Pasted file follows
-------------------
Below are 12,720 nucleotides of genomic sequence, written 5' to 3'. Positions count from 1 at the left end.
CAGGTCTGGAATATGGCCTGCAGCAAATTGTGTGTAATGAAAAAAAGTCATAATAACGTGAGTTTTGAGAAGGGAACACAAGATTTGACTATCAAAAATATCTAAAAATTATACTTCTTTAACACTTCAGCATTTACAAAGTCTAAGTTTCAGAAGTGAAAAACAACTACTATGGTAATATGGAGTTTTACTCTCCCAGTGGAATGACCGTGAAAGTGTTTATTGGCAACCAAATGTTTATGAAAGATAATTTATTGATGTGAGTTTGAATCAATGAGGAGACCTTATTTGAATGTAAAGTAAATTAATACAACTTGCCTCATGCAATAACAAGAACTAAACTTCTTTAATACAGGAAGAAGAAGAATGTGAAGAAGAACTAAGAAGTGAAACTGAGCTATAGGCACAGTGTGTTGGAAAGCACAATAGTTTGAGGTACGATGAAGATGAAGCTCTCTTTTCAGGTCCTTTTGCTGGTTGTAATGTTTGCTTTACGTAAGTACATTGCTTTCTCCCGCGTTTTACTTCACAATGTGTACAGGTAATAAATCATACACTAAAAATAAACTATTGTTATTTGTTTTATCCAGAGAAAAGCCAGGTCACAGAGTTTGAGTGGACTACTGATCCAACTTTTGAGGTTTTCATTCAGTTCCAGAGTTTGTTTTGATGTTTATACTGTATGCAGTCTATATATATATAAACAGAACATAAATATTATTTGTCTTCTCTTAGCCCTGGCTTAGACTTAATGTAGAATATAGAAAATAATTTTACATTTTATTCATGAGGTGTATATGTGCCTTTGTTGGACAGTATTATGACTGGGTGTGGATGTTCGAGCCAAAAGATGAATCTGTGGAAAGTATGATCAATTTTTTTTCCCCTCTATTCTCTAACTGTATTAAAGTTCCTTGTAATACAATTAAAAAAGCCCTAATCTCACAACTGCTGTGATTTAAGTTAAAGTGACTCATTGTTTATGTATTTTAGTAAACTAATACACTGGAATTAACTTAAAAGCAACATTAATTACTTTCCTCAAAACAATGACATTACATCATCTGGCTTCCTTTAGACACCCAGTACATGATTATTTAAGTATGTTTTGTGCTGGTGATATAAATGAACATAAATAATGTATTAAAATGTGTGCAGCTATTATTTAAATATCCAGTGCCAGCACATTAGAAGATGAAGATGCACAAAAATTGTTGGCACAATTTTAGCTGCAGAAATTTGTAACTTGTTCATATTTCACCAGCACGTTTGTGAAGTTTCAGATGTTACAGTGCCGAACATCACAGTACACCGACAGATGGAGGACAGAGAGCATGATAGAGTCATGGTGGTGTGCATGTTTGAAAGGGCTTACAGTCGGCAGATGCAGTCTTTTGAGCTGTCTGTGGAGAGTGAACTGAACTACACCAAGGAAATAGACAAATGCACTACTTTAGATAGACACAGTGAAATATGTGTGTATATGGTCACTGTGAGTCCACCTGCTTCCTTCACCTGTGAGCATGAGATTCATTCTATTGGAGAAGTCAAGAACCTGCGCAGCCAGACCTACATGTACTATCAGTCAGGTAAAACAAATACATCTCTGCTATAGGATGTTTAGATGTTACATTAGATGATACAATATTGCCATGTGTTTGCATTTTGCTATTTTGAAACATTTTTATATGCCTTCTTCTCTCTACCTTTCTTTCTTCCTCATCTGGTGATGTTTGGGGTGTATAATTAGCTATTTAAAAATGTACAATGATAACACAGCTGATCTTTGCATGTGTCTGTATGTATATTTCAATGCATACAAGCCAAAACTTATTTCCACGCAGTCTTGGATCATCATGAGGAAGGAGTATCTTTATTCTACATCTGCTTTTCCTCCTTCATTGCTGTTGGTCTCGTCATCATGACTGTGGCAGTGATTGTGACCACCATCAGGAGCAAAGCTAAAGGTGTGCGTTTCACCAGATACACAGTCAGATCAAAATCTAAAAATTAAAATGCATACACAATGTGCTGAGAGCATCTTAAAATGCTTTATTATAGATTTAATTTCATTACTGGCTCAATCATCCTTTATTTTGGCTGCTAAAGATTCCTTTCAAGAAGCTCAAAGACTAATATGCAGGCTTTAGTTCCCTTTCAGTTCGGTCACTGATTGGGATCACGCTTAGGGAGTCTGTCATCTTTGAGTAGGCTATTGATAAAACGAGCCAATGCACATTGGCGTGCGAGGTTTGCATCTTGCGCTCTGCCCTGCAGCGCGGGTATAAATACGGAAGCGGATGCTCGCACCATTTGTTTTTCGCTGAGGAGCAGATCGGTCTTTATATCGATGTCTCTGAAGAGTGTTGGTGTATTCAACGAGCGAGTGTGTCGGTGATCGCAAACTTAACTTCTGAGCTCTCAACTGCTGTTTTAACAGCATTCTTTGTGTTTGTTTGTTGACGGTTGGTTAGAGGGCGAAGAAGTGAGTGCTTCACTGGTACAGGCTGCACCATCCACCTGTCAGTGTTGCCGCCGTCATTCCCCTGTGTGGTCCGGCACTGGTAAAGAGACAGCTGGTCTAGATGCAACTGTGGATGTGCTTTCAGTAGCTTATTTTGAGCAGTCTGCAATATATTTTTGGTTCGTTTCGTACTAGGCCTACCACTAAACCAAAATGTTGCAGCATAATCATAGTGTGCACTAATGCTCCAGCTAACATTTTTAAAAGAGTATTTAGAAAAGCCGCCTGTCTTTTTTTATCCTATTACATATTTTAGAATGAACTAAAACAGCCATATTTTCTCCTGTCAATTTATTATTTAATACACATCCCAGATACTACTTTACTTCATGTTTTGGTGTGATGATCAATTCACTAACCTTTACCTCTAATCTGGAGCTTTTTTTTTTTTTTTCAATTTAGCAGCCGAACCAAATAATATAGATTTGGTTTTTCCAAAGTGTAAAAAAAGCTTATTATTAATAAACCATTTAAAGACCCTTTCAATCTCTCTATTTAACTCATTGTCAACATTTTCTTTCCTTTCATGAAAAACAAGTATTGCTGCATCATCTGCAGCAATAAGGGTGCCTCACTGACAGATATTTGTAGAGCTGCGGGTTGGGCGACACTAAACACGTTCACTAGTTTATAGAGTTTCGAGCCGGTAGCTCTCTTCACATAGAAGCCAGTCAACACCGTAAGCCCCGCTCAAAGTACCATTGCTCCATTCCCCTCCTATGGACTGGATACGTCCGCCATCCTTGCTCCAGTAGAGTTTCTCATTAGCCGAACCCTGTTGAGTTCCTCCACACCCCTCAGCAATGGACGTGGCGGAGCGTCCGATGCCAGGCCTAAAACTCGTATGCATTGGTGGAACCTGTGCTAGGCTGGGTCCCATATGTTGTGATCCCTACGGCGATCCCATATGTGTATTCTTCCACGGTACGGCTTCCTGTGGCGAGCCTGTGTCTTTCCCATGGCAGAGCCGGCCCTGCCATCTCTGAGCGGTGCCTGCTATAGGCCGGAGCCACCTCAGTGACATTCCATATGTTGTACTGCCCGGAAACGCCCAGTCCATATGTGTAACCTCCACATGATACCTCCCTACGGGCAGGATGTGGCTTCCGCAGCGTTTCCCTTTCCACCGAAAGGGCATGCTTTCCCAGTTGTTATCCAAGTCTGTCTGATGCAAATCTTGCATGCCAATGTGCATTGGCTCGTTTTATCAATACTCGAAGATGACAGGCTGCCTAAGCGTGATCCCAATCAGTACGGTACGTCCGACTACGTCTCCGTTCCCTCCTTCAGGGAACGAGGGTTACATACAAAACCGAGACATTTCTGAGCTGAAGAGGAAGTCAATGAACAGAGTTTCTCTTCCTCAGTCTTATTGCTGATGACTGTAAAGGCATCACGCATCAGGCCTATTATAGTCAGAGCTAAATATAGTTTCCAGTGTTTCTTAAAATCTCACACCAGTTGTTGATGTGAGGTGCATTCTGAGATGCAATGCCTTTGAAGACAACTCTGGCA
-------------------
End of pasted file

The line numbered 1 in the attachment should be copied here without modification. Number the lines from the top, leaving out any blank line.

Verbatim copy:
Below are 12,720 nucleotides of genomic sequence, written 5' to 3'. Positions count from 1 at the left end.